What causes poor cable TV signals?

Written by mary mcnally
  • Share
  • Tweet
  • Share
  • Pin
  • Email
What causes poor cable TV signals?
A bad coaxial cable can cause a poor cable TV signal. (coaxial cable connection image by Michael Shake from Fotolia.com)

We rely on cable TV to bring us programming that our local channels do not provide, and we expect a clear TV picture when using it. However, the more components you add to your TV set-up, the more chances there are for something to go wrong and cause a poor signal. Poor cable TV signals can result in a snow or static effect, picture tiling, colour blocks, ghosting, rolling or distortion, among other problems.


Every time you add a splitter to your cable TV system, the signal becomes half as strong. Splitters are commonly used to connect more than one TV to the main cable coming into the house. Try removing any splitters you have installed to strengthen the cable signal and improve your TV's picture.


Loose or bad coaxial cables can reduce the cable TV signal. To remedy this, swap out your existing coaxial cable with a different one to see if there is a difference in picture quality.


Settings for any components that you have added to your cable TV system, such as a digital video recorder (DVR), could also affect the quality of your cable signal, causing signal failure and snow to appear on the TV screen.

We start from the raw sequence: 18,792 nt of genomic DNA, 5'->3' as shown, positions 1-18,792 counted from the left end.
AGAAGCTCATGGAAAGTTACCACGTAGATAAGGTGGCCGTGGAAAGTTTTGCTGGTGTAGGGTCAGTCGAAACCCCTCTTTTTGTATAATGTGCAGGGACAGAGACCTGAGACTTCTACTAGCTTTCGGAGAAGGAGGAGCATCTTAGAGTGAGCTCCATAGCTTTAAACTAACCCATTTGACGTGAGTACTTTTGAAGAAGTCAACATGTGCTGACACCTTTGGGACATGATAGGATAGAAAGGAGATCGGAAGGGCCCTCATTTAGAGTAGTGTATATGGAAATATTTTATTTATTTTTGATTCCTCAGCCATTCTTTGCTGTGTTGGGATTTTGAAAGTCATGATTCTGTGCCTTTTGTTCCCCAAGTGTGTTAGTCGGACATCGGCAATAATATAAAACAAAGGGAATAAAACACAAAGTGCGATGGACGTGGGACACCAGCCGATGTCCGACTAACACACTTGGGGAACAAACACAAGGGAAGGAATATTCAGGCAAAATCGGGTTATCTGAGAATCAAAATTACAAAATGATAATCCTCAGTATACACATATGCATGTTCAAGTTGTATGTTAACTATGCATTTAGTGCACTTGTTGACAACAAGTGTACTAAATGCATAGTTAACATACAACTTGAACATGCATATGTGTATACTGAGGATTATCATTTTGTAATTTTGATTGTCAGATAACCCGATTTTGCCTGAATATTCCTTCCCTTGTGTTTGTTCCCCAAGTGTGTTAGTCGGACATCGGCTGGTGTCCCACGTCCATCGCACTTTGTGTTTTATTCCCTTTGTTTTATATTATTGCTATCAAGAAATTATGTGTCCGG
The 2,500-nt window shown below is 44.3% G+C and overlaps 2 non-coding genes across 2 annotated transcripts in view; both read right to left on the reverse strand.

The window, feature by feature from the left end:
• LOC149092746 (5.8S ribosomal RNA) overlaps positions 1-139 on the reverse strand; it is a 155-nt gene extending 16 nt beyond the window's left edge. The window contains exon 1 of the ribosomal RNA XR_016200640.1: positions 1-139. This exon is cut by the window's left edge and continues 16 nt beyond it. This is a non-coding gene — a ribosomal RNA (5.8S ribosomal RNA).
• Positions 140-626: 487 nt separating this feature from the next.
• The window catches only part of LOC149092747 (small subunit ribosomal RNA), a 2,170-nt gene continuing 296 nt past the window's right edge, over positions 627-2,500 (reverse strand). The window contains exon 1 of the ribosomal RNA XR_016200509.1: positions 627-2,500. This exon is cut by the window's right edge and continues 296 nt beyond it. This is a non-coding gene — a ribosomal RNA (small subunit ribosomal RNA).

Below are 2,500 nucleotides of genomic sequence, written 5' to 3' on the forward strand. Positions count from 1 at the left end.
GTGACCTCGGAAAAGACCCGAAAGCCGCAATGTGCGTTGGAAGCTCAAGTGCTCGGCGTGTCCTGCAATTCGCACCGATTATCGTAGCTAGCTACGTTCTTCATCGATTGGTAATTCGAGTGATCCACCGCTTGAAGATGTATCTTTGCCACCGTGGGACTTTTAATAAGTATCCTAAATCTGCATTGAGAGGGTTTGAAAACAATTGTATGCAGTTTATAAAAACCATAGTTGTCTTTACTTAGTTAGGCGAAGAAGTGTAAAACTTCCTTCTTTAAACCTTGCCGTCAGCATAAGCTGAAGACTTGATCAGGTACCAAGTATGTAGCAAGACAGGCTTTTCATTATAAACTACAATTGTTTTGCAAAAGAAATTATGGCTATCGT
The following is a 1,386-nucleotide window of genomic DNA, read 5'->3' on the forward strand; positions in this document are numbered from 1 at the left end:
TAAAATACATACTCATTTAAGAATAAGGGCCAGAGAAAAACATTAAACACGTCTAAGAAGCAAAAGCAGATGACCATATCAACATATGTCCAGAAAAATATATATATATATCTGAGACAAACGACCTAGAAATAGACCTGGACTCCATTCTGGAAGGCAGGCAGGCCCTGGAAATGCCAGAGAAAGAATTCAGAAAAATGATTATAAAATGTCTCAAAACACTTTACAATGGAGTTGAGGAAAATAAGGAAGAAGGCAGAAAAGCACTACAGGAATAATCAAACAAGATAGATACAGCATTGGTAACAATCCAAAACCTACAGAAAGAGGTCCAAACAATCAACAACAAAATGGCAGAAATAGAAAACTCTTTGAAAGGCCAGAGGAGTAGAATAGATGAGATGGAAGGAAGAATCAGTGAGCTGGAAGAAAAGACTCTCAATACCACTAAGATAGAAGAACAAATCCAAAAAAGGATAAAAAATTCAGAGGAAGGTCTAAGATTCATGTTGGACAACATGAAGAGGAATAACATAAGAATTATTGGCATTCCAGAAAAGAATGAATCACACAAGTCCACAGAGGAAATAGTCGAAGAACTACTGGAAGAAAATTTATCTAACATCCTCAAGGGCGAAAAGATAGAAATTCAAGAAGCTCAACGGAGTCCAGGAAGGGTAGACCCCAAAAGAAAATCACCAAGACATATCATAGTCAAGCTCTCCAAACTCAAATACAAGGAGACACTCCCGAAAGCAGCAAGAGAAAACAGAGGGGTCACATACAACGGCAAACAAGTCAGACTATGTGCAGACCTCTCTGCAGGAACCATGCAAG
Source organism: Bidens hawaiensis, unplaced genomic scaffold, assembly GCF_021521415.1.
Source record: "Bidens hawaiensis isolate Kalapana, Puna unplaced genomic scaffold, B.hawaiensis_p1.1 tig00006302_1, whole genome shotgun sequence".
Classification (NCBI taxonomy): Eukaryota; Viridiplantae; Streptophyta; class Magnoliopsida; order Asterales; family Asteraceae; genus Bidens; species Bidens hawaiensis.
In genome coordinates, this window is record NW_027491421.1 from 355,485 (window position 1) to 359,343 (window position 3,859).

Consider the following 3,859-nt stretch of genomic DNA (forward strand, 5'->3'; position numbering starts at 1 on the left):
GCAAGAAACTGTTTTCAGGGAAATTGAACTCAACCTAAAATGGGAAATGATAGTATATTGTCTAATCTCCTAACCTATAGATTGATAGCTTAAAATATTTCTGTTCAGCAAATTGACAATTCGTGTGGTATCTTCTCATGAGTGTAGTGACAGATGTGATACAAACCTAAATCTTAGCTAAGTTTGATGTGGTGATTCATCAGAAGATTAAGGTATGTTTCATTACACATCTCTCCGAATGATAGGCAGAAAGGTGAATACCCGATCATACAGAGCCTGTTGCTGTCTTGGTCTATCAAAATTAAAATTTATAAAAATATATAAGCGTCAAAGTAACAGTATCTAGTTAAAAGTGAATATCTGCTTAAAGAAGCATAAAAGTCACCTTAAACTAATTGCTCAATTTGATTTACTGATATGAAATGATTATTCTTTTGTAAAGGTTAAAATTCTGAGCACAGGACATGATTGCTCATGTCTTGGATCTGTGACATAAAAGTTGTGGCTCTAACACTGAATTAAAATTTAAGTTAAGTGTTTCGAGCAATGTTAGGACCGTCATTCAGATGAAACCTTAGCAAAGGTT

Receivers are the first component connected into the cable wall outlet, and must be turned on and set to channel 3 or 4. If the set up guidelines recommended by your receiver manufacturer and cable company aren't properly followed, the cable TV signal may not be processed correctly.

Older Signal Amplifiers

Older signal amplifiers require that you plug terminating resistors into unused plugs in the wall outlet to prevent signal reflection, which weakens the TV signal. You may need to use resistors if you have an older signal amplifier and one or two of your TV channels does not have a clear picture. You could also buy a newer signal amplifier or booster that does not need resistors.

External Equipment

External equipment can also weaken a signal if it is damaged or hooked up improperly. While external equipment is made to handle the elements, a falling tree branch or a misplaced staple or bracket that is supposed to hold the cable against the exterior wall can damage cable equipment. You can call your cable company to have them send out a repair person to check the external cable and hook ups.

Don't Miss

  • All types
  • Articles
  • Slideshows
  • Videos
  • Most relevant
  • Most popular
  • Most recent

No articles available

No slideshows available

No videos available

By using the eHow.co.uk site, you consent to the use of cookies. For more information, please see our Cookie policy.